That Marcum is occasionally rude and that he partakes in a cocktail or seven isn’t anything new in the annals of major league player exploits, but even so a comment by a member of the Milwaukee press yesterday took me aback. It is difficult for me to explain the specifics of the exchange which was triggered by a discussion of Marcum’s MRI comments without violating press room etiquette and discretion so I will only say that it didn’t sound good, and that this sort of behavior was nothing new to the Milwaukee press. None of the comments were contested and there seemed to be a broad consensus among the Brewer writers that Marcum was one of the most difficult players they’d ever dealt with. Apparently he was right up there with Marco Estrada — which is not a good thing.
But in the end the truth is that Marcum’s off-field antics and his rudeness don’t really matter much. Sportswriters are as petty and fickle as any of us and have been known to create mountains out of molehills before and this would certainly be a non-issue if Marcum were pitching well (as would his refusal to pitch to Recker). What does matter is Marcum’s performance and the fact that he’s blocking some promising young players in the pitching pipeline.
You have to wonder with Marcum whether you are hoping against hope that you will squeeze some value from a commodity that may be worth less than what you paid for it, which may be losing value with every loss and every ache and pain and tingle in the fingers, and which may be bringing the neighborhood down as well. In the end, your best bet may be to cut your losses and move on. Sometimes the best thing you can do is to bring in the wrecking ball.
I’ll be watching and reporting from the press booth at Miller Park for today’s finale as the Mets send young Jeremy Hefner to the mound for the rubber match and hopefully a series win.
Thoughts from Joe D.
Thanks for the added insights you got from the other beat writers, Matt. There were a lot of high hopes for Marcum when we signed him, even for a pitcher who was still on the scrap heap and one of the last players to sign a major league contract before spring training began. By the time John Buck pleaded with J.P. Ricciardi to sign his best friend, it was already January 30th. The Recker thing didn’t bother me as much. Both Buck and Marcum won’t be coming back and they’ve been a combo meal since day one.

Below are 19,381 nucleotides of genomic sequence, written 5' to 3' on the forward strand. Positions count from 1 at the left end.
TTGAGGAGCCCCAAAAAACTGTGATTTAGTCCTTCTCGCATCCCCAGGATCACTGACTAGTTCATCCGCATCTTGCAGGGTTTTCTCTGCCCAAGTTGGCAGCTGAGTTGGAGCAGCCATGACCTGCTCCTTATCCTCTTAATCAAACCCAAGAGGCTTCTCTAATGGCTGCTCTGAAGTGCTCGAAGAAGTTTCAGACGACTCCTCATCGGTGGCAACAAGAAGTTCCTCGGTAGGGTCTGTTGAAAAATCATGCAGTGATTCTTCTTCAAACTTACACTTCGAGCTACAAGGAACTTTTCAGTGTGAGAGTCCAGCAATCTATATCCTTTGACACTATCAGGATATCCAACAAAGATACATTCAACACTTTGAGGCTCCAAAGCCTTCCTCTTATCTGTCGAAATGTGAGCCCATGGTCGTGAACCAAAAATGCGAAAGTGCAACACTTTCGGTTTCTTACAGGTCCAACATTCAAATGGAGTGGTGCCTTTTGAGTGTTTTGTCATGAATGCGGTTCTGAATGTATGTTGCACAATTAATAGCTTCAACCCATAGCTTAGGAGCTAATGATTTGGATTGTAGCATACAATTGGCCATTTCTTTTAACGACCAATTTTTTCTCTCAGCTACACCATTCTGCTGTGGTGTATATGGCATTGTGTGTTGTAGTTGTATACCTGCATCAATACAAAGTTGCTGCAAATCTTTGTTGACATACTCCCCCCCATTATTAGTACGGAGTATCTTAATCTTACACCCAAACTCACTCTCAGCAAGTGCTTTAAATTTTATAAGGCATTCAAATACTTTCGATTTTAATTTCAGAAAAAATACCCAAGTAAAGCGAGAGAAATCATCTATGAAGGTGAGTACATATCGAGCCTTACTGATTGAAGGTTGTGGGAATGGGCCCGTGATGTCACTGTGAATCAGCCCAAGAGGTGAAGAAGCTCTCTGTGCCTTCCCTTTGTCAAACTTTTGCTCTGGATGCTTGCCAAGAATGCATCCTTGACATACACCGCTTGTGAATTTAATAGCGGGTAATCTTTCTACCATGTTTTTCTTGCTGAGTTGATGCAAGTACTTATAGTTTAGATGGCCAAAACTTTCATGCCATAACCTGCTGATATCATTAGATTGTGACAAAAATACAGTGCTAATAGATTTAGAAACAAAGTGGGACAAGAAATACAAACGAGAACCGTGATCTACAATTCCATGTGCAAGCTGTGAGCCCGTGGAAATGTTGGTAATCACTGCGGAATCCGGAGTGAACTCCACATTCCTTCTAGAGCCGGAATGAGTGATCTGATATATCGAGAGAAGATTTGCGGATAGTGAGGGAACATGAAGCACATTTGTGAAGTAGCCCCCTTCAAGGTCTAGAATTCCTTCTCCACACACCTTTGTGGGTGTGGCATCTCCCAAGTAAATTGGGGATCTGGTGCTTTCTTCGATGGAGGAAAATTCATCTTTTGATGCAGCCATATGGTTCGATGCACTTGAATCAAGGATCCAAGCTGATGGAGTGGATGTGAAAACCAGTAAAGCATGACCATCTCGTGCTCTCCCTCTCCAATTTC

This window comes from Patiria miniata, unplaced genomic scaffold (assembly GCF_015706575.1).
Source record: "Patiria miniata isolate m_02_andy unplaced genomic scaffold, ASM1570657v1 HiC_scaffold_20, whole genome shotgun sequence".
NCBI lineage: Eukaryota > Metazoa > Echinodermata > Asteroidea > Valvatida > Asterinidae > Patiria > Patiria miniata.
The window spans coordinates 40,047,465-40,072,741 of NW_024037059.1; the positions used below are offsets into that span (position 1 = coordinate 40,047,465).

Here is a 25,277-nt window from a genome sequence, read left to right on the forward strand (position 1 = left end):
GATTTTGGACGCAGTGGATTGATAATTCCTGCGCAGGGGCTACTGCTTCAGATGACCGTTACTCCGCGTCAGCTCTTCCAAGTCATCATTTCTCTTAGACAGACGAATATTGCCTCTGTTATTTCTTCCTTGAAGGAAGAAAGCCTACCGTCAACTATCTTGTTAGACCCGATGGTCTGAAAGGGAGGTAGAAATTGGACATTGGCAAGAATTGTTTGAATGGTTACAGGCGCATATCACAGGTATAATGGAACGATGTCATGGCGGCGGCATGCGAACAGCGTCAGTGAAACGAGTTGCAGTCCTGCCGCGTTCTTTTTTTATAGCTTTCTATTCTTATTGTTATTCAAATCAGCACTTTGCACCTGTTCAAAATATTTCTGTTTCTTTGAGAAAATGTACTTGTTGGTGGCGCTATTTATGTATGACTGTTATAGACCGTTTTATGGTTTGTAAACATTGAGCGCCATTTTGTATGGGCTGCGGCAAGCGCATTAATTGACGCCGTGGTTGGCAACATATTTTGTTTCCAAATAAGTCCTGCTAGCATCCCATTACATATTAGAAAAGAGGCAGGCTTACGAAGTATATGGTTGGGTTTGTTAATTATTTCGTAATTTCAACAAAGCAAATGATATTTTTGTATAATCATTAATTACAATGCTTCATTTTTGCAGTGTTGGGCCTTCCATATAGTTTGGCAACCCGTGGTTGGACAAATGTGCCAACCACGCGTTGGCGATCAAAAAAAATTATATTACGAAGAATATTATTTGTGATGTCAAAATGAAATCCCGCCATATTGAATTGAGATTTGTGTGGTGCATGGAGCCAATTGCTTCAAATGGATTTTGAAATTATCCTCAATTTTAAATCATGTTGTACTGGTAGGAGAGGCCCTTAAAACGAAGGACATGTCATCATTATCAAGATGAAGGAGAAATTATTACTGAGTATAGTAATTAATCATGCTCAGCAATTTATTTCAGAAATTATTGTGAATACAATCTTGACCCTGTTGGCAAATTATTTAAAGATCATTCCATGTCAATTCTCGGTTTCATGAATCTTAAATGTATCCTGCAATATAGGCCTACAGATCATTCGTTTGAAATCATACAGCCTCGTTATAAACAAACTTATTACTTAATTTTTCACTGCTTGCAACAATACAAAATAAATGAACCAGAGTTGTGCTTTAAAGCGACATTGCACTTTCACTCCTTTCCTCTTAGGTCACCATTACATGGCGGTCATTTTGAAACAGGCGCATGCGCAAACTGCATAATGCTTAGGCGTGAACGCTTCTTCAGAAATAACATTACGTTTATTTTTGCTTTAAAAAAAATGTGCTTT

However, I always wonder what the other catcher feels like after seeing his name on the lineup card all day, and then watching his manager rip it down 45 minutes before game time to post another one with someone else’s name on it rather than yours? And then being told that your teammate preferred to pitch to someone else rather than you?
I find it interesting that Terry Collins would allow a player to make that call and usurp what the manager felt was the team’s best chance to win that day.
Marcum has the worst ERA on the Mets pitching staff – rotation and bullpen included – and takes home the biggest paycheck. And that check will keep getting bigger and bigger from this point on.
A whopping 99 starting pitchers in the National League alone have a better ERA than Marcum does this morning. I didn’t bother to check the American League as that NL tidbit alone was distasteful enough for me. That pretty much says that any pitcher in the game right now would be an improvement over Marcum…. Trade value? What trade value?
For a guy who should be thankful for every start the Mets still give him, his attitude bugs the crap out of me. I can’t stand people who whine and gripe all the time, and when it’s a player who gets paid millions like he does I hate it that much worse. Marcum is a square peg, a black sheep, a not so nice teammate (unless you’re John Buck), and a constant griper who snaps at questions he doesn’t like.
I now understand why he was the last starting pitcher standing in free agency this Winter and why nobody save the Mets came knocking – and they only did so because of his association with John Buck… If not for that, we most likely would have had a chance to see Rafael Montero make the jump to the majors by now.
About the Author: Matthew Balasis
I’ve been a Met fan since August 1969 when a fire resulted in the Red Cross placing my family on the 6th floor of a building in Willets Point. I could see Shea from our balcony and I knew something big was going on. I followed them through the dark years and the resurgence of the 80’s only (sadly) to miss the fall of 86 because I was in Boot Camp. I've been serving penance ever since in Minnesota where I'm an SLP. I've written a lot about the Mets in an effort to share with my kids (and anyone else who might listen), a sporting tradition that made much of my childhood worthwhile. Follow me on twitter: https://twitter.com/MatthewBalasis